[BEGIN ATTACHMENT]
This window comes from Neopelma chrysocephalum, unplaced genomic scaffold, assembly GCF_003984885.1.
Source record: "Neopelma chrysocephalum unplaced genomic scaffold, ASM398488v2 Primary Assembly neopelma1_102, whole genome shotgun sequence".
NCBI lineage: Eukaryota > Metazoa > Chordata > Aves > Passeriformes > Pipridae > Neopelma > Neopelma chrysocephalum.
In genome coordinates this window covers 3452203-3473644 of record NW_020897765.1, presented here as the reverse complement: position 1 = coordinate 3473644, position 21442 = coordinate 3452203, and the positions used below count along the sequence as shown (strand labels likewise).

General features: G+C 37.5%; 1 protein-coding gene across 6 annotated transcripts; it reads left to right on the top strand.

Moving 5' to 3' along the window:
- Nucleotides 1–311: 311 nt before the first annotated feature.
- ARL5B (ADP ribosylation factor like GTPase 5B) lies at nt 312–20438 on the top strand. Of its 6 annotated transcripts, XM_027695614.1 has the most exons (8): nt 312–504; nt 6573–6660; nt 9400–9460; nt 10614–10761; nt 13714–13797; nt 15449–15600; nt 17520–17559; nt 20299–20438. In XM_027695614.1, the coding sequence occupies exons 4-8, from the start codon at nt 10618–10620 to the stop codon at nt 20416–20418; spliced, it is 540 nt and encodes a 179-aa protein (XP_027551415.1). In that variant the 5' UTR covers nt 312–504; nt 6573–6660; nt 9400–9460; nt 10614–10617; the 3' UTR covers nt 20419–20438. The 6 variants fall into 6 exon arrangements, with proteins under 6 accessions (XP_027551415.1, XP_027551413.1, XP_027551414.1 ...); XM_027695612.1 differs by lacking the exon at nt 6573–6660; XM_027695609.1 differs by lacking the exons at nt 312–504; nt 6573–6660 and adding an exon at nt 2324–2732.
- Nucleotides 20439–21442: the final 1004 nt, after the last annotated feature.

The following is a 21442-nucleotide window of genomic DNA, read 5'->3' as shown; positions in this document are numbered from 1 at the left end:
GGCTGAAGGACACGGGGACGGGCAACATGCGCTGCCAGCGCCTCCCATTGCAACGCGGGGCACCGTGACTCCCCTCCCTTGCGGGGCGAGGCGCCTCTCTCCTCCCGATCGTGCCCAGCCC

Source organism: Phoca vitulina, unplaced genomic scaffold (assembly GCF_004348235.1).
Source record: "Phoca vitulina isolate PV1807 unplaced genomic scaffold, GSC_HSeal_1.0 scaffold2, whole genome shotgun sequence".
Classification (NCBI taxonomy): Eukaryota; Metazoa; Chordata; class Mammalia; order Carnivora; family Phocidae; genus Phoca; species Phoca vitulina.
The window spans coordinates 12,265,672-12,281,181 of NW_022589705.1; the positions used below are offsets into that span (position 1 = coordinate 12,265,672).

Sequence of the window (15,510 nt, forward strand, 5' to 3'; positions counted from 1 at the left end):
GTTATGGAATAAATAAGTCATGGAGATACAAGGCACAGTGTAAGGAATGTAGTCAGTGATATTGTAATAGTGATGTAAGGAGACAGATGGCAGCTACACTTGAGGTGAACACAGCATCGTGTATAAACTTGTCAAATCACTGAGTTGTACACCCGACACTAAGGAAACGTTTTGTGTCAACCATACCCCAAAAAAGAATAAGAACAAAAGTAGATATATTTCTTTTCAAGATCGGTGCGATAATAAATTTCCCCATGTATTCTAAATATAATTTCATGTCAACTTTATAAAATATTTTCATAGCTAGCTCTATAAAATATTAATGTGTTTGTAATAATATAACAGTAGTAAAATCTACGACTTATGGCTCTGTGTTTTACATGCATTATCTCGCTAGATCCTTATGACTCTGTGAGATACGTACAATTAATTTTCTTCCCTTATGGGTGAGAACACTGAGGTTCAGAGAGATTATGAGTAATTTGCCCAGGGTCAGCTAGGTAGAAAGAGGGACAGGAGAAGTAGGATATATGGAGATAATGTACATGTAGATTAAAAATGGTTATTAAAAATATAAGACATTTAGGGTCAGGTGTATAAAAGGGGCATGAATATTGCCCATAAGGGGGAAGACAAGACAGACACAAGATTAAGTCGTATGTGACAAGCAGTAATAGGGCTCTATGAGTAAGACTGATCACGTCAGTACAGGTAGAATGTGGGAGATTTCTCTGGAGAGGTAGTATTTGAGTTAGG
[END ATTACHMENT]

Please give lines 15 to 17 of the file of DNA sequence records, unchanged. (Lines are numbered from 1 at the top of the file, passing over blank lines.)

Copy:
The window spans coordinates 12,265,672-12,281,181 of NW_022589705.1; the positions used below are offsets into that span (position 1 = coordinate 12,265,672).

Sequence of the window (15,510 nt, forward strand, 5' to 3'; positions counted from 1 at the left end):
GTTATGGAATAAATAAGTCATGGAGATACAAGGCACAGTGTAAGGAATGTAGTCAGTGATATTGTAATAGTGATGTAAGGAGACAGATGGCAGCTACACTTGAGGTGAACACAGCATCGTGTATAAACTTGTCAAATCACTGAGTTGTACACCCGACACTAAGGAAACGTTTTGTGTCAACCATACCCCAAAAAAGAATAAGAACAAAAGTAGATATATTTCTTTTCAAGATCGGTGCGATAATAAATTTCCCCATGTATTCTAAATATAATTTCATGTCAACTTTATAAAATATTTTCATAGCTAGCTCTATAAAATATTAATGTGTTTGTAATAATATAACAGTAGTAAAATCTACGACTTATGGCTCTGTGTTTTACATGCATTATCTCGCTAGATCCTTATGACTCTGTGAGATACGTACAATTAATTTTCTTCCCTTATGGGTGAGAACACTGAGGTTCAGAGAGATTATGAGTAATTTGCCCAGGGTCAGCTAGGTAGAAAGAGGGACAGGAGAAGTAGGATATATGGAGATAATGTACATGTAGATTAAAAATGGTTATTAAAAATATAAGACATTTAGGGTCAGGTGTATAAAAGGGGCATGAATATTGCCCATAAGGGGGAAGACAAGACAGACACAAGATTAAGTCGTATGTGACAAGCAGTAATAGGGCTCTATGAGTAAGACTGATCACGTCAGTACAGGTAGAATGTGGGAGATTTCTCTGGAGAGGTAGTATTTGAGTTAGG